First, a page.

Sub-seasonal and seasonal climate outlooks for winter street maintenance were developed and piloted by the Finnish Meteorological Institute in co-operation with the City of Helsinki.

OTTO HYVÄRINEN, ANDREA VAJDA, MIKA RANTANEN, ANDREAS TACK, MARKUS SILVENNOINEN
Finnish Meteorological Institute

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In Helsinki, there are on average 95 days per year with snow cover (based on the observation period 2000-2019). However, winter conditions vary considerably from year to year. The City of Helsinki is responsible for the maintenance of streets in Helsinki. Winter street maintenance includes snow ploughing, the prevention of slipperiness by sanding, and street cleaning. Street cleaning includes sweeping-up the sand and other grit accumulated over the winter months on the roadways, sidewalks and at public transportation stops, and is especially important in spring, after the snow season. Planning of these maintenance activities are currently done based on the short-term weather forecasts provided by the Finnish Meteorological Institute and from experience gained from the previous years. Within the H2020 E-SHAPE project, under “S7-P2-Urban resilience to extreme weather”, a climate service providing sub-seasonal and seasonal climate outlooks tailored for winter street maintenance was developed in co-operation between the Finnish Meteorological Institute (FMI) and the City of Helsinki. Providing user-oriented sub-seasonal and seasonal forecast products tailored for winter maintenance activities serves city authorities in planning activities, improving winter safety, and optimizing maintenance costs.

The co-design and technical implementation. From the beginning, the City of Helsinki was engaged in the co-design and development process. Face-to-face and web-meetings were organized with the representatives of the Urban Environment Division of City of Helsinki. During the joint sessions, the potential offered by the sub-seasonal and seasonal forecasts for city management were discussed, forecast skill and uncertainties related to variables used in the development of outlooks were presented, and the most relevant sub-seasonal and seasonal forecast products were selected. Finally, the visualization and delivery modalities for the six-week and monthly outlooks was agreed.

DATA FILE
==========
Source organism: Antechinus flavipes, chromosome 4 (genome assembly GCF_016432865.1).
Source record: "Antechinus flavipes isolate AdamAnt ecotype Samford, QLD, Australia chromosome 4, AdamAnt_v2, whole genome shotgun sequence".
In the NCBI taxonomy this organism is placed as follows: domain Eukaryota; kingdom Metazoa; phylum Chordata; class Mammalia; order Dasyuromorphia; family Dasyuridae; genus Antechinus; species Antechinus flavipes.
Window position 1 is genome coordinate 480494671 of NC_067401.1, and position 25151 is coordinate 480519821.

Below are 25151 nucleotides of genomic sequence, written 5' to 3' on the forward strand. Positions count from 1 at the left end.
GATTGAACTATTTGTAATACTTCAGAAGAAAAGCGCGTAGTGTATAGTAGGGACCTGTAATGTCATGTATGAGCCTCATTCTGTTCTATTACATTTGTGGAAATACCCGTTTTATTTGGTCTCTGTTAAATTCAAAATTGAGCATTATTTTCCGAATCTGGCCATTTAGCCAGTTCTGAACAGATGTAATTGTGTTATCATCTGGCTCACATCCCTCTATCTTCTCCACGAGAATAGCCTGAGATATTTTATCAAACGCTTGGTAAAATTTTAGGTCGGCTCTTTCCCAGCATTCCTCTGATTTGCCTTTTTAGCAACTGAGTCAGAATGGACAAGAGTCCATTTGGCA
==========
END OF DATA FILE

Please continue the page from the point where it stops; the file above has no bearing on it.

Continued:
Initially, the plan was to solely use seasonal-range forecasts. However, it became clear that the sub-seasonal forecast time scale is more relevant for maintenance work planning as most of the activities are scheduled on timescales of several weeks. Information on snow depth is needed also on the seasonal time scale for the preparation of snow dump sites and haulage. In the end, the following tailored sub-seasonal and seasonal forecast products were selected in the co-design development process for testing. These outlooks (see Table 1 for detailed definitions) were defined and designed in collaboration with the users, based on the current maintenance practices and additional information from literature

  • Snow accumulation (sub-seasonal and seasonal scale)
  • Longer periods of freezing weather during winter (sub-seasonal scale)
  • Longer periods of warm weather during winter (sub-seasonal scale)
  • Slippery conditions for pedestrians (sub-seasonal scale)
  • Conditions for spring street cleaning (sub-seasonal scale).

Some potential products were excluded due to the low skill of the variables, for example, forecasts of snow melt.

Table 1: The winter preparedness outlooks developed for and with the City of Helsinki.

The forecast data used in the development of the sub-seasonal and seasonal climate outlooks are the extended-range forecast dataset provided by the ensemble prediction system of ECMWF (ECMWF 2016) and the SEAS5 long-range forecasting system of ECMWF (Johnson et al. 2019) available from Copernicus CDS. Sub-seasonal products are processed at FMI and disseminated through the Ilmatie/Ilmanet platform developed within FMI. The seasonal product, snow accumulation outlook, is processed in WEkEO, a Copernicus DIAS service and disseminated through the seasonal.fmi web portal. Examples of weekly and monthly snow depth outlooks are presented in Fig. 1. The service was deployed, and the first weekly outlooks published in December 2020. The project timeline is divided into two Sprints, and Sprint 1 has been completed at the time of writing. During Sprint 1, sub-seasonal temperatures and seasonal snow accumulation have been bias-adjusted. The bias adjustment of sub-seasonal snow and precipitation will be explored in Sprint 2. Thus, the products are continuously improved in its usability.